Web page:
Tuesday, June 09, 2009

Faith in faith schools

Just before we get onto faith schools, I have to make a little comment about recent political events. Predictably a bunch of labour politicians last night demonstrated that "spinectamies" are still compulsory in order to enter government in this country, believe it or not Gordon Brown is still in charge this morning, "oy vey" sums it up for me.

Anyway, I feel the need to get back onto more solid ground, fortunately the Catholics have provided such an opportunity (as they do); this time the new Archbishop of Westminster is sounding off about faith schools with some predictably paranoid, inaccurate and narrow minded comments. A report of the comments he made at the University of London can be seen here in the telegraph and since stupid ideas seem to be the vogue recently lets look at some of Vince's ideas in a little more detail.

"Schools of a religious character are upfront, overt and very reasoned about the values that shape the education. Whereas I think often those that would claim to be neutral are covert in the values that they present to the children."

The schools themselves are clearly upfront about it once the children are behind closed doors; please be honest Mr Nichols, the main purpose of a religious school is to promote the interests of that religion and to ensure the continuance and growth of it by indoctrinating the next generation in the dogma. Why else would they exist and why else focus on children? It is disingenuous of the Archbishop to claim, as he does, that there is some grander purpose when such a purpose would by definition be free of the narrow interests of one single version superstitious belief. Then he steps onto firmer ground for the Catholic clergy, fear, he is trying to imply that there are mysterious secular figures lurking in the background covertly corrupting the values of kids, what a crock, the secular view is that comparative religion should be taught consistently, transparently and in EVERY school, I really wish people like this would address reality and explain why they object to this approach instead of inventing straw men to argue against.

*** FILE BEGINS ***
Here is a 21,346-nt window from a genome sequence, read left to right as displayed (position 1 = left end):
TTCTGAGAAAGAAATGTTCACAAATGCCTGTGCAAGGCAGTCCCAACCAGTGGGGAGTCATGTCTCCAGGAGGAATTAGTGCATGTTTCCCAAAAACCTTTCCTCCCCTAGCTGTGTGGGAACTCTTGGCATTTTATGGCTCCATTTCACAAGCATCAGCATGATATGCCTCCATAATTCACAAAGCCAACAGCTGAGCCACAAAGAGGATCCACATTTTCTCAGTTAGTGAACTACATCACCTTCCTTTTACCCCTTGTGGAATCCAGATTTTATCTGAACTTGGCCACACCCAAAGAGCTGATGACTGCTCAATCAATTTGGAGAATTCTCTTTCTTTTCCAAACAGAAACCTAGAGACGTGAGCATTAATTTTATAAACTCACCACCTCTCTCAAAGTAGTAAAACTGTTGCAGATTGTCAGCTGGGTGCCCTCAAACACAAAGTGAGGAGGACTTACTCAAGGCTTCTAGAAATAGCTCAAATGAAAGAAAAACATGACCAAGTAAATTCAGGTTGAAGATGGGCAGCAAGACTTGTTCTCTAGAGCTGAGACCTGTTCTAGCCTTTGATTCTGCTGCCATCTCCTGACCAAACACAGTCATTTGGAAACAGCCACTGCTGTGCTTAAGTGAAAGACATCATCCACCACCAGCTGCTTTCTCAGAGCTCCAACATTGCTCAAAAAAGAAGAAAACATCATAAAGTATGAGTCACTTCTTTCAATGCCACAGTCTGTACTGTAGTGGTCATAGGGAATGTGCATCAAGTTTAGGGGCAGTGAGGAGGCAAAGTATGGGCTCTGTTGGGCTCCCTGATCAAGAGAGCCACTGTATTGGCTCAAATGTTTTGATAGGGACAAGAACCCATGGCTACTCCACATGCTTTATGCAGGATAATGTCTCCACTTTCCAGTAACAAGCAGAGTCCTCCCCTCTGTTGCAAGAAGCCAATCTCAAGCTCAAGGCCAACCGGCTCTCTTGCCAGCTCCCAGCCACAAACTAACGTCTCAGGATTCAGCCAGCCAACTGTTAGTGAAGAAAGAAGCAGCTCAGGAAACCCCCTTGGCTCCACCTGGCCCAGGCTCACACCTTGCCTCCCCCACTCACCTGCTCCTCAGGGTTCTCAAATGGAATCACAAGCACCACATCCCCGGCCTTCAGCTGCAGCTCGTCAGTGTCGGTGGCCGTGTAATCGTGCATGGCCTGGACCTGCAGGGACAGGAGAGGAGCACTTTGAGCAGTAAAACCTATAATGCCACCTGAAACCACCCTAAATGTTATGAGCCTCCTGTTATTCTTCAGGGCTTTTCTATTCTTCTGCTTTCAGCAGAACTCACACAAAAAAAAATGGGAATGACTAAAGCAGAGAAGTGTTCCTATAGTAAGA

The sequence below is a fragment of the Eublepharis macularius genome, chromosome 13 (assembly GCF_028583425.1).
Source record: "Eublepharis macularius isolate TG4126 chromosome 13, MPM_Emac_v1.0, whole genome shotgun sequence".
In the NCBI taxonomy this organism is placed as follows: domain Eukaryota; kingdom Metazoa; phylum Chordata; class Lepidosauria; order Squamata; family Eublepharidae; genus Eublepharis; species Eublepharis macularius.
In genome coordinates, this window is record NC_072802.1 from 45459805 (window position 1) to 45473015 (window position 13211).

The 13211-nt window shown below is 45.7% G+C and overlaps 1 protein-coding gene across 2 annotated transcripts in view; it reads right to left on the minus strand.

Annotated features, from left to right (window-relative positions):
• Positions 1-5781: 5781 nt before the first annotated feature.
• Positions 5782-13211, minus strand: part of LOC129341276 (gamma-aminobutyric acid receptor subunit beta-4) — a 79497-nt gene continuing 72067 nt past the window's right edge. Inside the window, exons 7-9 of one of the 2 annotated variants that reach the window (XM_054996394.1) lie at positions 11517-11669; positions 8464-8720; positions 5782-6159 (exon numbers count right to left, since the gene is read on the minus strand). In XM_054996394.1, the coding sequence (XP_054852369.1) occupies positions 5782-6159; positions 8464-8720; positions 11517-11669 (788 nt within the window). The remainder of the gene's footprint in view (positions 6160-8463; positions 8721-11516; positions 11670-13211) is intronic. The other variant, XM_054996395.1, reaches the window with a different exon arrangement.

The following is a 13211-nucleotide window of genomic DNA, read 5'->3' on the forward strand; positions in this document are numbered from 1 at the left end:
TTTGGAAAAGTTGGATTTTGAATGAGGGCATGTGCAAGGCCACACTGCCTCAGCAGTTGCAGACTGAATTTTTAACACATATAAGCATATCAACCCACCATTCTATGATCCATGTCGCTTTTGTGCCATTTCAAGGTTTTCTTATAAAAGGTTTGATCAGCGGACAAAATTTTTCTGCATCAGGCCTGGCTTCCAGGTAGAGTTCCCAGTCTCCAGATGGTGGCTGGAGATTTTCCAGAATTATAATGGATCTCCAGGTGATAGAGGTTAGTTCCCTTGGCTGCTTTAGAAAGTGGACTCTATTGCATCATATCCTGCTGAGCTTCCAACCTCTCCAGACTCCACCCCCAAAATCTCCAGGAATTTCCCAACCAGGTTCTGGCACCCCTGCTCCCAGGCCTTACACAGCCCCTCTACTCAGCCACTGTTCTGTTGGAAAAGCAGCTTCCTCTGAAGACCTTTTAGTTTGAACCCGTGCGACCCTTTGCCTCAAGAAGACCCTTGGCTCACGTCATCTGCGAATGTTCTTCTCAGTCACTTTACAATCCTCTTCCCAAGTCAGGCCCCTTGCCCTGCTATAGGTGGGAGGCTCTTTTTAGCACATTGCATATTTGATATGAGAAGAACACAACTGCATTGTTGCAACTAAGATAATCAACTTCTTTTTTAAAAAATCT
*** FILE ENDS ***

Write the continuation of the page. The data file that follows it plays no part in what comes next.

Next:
"Schools are the places where such virtue is generated or where it is neglected."

What virtues are we talking about here, honesty, transparency and ethical behaviour or the Catholic virtues as demonstrated in schools around the world over the last 35 years i.e. secrecy, immorality, violence, perversion and dishonesty, I would love to ask this man why he thinks his organisation is in any way qualified to teach virtues to children, evidence? track record?

"In effect what is happening is that the patterns of the market are flooding over all aspects of life and we are finding ourselves considered as nothing more than consumers and suppliers."

Children should be consumers of dogma, supplied by one of the market leaders, would be the way I read this.

"Catholic schools have a crucial role to play in creating a society founded on values such as honesty, justice, compassion and courage."

  • Honesty – like admitting people in your organisation are perverted criminals
  • Justice – like coughing up decent compensation for victims of systemic torture
  • Compassion – like treating victims of abuse with dignity and humanity
  • Courage – like having the courage to admit the truth

I would love to see some evidence that these schools are actually providing such values, from the outside it looks a lot like they are failing to do so.

The Archbishop has led the Catholic Church's battle to maintain the freedom of faith schools. In 2006, as chairman of the Catholic Education Service, he provoked anger among ministers when he won his campaign against quotas for faith schools, forcing Alan Johnson, then Education Secretary, to back down over proposals to require them to accept more pupils from non-faith backgrounds.

One mans freedom is another mans tyranny; this is the politics of walled communities and razor wire, a philosophy of segregation, us and them, regardless of whether we believe the mythology of any particular section of society what are we saying about our confidence and security that we feel the need to put our children into little labelled boxes. Must we think of children as Catholic children or Muslim children, isn't this kind of indoctrination tantamount to child abuse?

How would history look back on us if we implemented such segregation along any other social fault line, for example, politics, Labour schools and Conservative schools anyone? how about sport, MUFC university or the Chelsea FC academy of science, even more relevant to the events at the weekend perhaps we should consider segregation along ethnic lines, black schools and white schools, the possibilities are endless.

In my opinion schools should be representative of society and our society is diverse, why prepare children for anything else, lets hope it stays that way.


Elizabeth said...

Go get 'em, Steve! We love it when you are angry.

Steve Borthwick said...

Angry, moi?